She is among the many older voters dismayed by Trump’s management of the pandemic, which she said “is absolutely killing people.”
There were no shortage of Trump supporters in line with Cespedes. Some wore their candidate preference proudly, decked out in Trump 2020 masks or hats. Others were hesitant to share, citing potential backlash.
“We are very much afraid of people going against us,” said a Chilean woman, who declined to give her name before whispering that she would be voting for Trump. “You can see the other side is doing whatever they want. We put a flag in the house, they break our windows.
“It’s getting ugly. It’s getting very ugly,” she said from behind a white surgical mask.
Both campaigns are focusing heavily on the state’s Latino voters. While Trump has made major inroads with Cuban Americans, Biden is popular with Puerto Rican voters, and the campaign is making a big push for support from Colombian Americans.
Soon after the Kendall voting station opened, a brightly painted red, yellow and blue Chiva bus pulled up, of a type widely used in Colombia, and cumbiamberas disembarked to dance as men played tamboras, two-headed drums.
“I see lines. This is incredible,” said Rep. Debbie Mucarsel-Powell (D-Fla.), who was part of the Biden campaign caravan.
Eight miles north, at the John F. Kennedy Library in Hialeah, the word “communism" rippled through the line, with many voters citing countries that Floridians had fled.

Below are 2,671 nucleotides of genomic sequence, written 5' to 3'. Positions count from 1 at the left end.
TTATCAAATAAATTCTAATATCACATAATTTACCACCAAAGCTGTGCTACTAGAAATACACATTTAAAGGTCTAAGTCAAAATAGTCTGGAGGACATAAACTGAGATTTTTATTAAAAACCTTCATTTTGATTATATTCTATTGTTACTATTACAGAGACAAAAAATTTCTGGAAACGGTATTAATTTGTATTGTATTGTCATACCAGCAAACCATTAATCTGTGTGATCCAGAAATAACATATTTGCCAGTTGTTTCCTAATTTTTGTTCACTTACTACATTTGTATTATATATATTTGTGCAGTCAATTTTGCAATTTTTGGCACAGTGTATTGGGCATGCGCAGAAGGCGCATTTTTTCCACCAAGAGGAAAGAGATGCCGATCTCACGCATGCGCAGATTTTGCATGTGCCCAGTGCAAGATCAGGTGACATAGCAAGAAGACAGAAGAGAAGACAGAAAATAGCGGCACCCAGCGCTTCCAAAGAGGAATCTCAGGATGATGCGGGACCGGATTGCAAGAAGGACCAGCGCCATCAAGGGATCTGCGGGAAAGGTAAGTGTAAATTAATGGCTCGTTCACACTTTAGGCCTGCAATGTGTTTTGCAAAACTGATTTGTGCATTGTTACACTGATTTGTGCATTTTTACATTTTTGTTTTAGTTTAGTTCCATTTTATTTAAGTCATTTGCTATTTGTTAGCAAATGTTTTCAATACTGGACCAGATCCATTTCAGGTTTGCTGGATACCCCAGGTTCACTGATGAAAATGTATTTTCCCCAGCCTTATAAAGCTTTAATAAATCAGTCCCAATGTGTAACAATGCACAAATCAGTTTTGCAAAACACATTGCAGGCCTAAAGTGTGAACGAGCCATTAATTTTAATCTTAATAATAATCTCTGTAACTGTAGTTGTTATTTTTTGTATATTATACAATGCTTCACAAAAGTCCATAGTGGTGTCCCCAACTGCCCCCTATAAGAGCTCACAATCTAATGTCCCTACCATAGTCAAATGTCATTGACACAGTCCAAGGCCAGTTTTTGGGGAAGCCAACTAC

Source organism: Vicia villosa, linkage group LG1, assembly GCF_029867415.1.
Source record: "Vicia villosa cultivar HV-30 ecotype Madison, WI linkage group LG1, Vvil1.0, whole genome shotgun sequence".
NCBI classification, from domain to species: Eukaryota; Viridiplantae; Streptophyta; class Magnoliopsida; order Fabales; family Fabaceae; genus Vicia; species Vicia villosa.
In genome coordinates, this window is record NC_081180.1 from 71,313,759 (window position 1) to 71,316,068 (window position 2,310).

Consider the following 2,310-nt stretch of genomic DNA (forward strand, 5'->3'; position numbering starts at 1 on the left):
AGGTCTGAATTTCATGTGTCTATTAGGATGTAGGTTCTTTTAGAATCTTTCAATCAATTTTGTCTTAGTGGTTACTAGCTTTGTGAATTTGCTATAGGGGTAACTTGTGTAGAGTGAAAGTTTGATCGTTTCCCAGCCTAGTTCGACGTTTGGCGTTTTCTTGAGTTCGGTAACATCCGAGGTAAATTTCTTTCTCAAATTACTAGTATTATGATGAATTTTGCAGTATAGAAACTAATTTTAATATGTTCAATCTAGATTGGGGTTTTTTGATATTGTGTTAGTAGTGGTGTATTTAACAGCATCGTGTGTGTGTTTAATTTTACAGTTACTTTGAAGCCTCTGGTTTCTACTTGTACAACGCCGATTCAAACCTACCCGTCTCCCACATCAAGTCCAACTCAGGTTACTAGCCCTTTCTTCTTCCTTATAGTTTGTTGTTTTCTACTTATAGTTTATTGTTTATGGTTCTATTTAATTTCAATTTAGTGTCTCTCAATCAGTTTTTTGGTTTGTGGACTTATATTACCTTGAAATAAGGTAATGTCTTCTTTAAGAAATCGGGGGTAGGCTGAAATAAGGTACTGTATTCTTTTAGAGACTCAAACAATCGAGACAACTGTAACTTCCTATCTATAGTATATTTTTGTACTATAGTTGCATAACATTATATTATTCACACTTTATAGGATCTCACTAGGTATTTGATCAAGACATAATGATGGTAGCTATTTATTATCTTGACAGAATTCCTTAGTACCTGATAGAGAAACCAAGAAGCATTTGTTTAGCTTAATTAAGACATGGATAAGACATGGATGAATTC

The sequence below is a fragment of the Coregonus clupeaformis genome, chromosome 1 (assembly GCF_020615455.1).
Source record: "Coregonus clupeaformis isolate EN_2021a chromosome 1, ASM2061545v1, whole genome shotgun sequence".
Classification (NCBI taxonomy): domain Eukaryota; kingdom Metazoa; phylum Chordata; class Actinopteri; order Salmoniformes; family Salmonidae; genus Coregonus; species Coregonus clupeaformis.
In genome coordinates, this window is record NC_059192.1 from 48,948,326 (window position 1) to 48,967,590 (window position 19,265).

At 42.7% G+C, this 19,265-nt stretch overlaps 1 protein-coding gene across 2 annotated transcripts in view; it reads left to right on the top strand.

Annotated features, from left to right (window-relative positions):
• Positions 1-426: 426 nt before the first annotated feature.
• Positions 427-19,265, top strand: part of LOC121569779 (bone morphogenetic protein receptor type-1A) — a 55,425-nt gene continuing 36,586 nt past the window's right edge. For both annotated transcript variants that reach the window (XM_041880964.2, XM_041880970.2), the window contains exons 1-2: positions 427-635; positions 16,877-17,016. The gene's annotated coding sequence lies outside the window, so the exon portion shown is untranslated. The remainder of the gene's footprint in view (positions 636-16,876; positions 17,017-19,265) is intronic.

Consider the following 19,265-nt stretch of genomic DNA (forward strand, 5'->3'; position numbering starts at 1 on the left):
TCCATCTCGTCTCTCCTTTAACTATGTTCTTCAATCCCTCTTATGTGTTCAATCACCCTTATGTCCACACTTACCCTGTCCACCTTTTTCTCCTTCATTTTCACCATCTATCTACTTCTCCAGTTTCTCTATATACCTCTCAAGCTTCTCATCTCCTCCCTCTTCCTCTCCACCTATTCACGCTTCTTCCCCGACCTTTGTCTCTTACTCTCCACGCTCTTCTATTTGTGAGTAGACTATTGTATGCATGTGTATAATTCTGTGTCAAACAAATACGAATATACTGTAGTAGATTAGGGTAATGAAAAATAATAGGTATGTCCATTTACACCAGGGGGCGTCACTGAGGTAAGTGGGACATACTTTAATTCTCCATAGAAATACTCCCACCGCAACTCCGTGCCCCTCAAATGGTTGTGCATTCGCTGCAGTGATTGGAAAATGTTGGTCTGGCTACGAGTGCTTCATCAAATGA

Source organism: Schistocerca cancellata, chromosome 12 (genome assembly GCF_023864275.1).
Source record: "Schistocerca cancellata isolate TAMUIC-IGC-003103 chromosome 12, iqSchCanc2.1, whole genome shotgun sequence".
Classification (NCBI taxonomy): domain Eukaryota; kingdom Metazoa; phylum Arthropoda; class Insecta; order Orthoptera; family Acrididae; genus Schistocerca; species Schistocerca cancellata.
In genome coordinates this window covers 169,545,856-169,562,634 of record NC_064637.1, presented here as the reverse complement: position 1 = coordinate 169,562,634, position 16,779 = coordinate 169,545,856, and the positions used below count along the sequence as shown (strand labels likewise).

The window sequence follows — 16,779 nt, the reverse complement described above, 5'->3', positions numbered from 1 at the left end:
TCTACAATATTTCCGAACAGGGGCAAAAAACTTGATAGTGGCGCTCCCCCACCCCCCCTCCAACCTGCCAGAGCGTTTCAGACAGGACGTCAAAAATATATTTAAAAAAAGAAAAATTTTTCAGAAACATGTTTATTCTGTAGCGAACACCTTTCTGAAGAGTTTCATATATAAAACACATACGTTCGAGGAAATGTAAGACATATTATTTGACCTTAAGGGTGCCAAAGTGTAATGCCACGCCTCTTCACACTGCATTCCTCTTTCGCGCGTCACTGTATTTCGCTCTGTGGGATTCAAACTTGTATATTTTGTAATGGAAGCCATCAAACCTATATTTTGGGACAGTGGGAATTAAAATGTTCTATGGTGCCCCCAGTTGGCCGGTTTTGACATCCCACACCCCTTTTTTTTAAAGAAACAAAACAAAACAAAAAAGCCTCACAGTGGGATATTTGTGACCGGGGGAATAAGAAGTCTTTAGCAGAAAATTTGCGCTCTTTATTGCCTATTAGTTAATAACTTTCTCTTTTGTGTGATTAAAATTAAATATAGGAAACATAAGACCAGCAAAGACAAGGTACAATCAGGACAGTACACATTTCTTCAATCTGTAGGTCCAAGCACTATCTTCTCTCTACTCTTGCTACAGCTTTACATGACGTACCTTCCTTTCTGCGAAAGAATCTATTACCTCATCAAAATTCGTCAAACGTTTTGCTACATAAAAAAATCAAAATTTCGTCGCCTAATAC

“We came from communism,” said Paula More, a Cuban immigrant who visited the polls with her husband and 30-year-old son to vote against Democrats. She warned the the party is heading down that path “little by little.”
Across the street from the voting line, a crowd waved Trump flags and carried signs that read “no socialista no comunista somos capitalista.”
It's a theme the Trump campaign has deployed extensively here as it tries to hold the votes of traditionally Republican Cubans and newer anti-communist immigrants from Venezuela and elsewhere in Latin America, warning Democrats will not take a hard line on Cuba and its allies.
Farther north, in Orlando, in the swing territory of central Florida, Martha Collins waited in line at the polling station at Alafaya Branch Library more than 3 ½ hours before casting her ballot for Trump.
Kenneth Woodson, a retired police officer from New York, was no less determined to cast his ballot for Biden.
"I want him out of office because he has no interest in America,” the longtime Democrat said. Under Trump, “America’s a joke. We gotta get it back.”
Orlando was where Harris traveled for a pandemic-style drive-in rally, where she used a bit of Spanish to color her remarks.
“Loco,” she said, invoking the Spanish word for “crazy” to described Trump’s “weird obsession with trying to get rid of everything Barack Obama and Joe Biden created.”
The Biden campaign also sees potential for gains beyond the state’s large Latino populations. It is targeting white voters who sided heavily with Trump in 2016, hoping to win back some ground in places like the conservative Panhandle. Polls have shown Biden picking up support in such areas.
By mid-afternoon, Harris was on a plane en route to a rally in Jacksonville on the northeastern coast, which has one of the state's largest Black populations.
Biden has several potential paths to reelection, but his strategists know that a Florida win for him could mean a quick resounding victory for Democrats, rather than a long, excruciating vote count nationwide that extends for days or weeks.
“If Democrats win Florida,” said the Rev. Randolph Bracy, a retired pastor who introduced Harris in Orlando, “it’s game over.”
Halper reported from Washington, Gomez from Orlando and Mejia from Miami.
This story originally appeared in Los Angeles Times.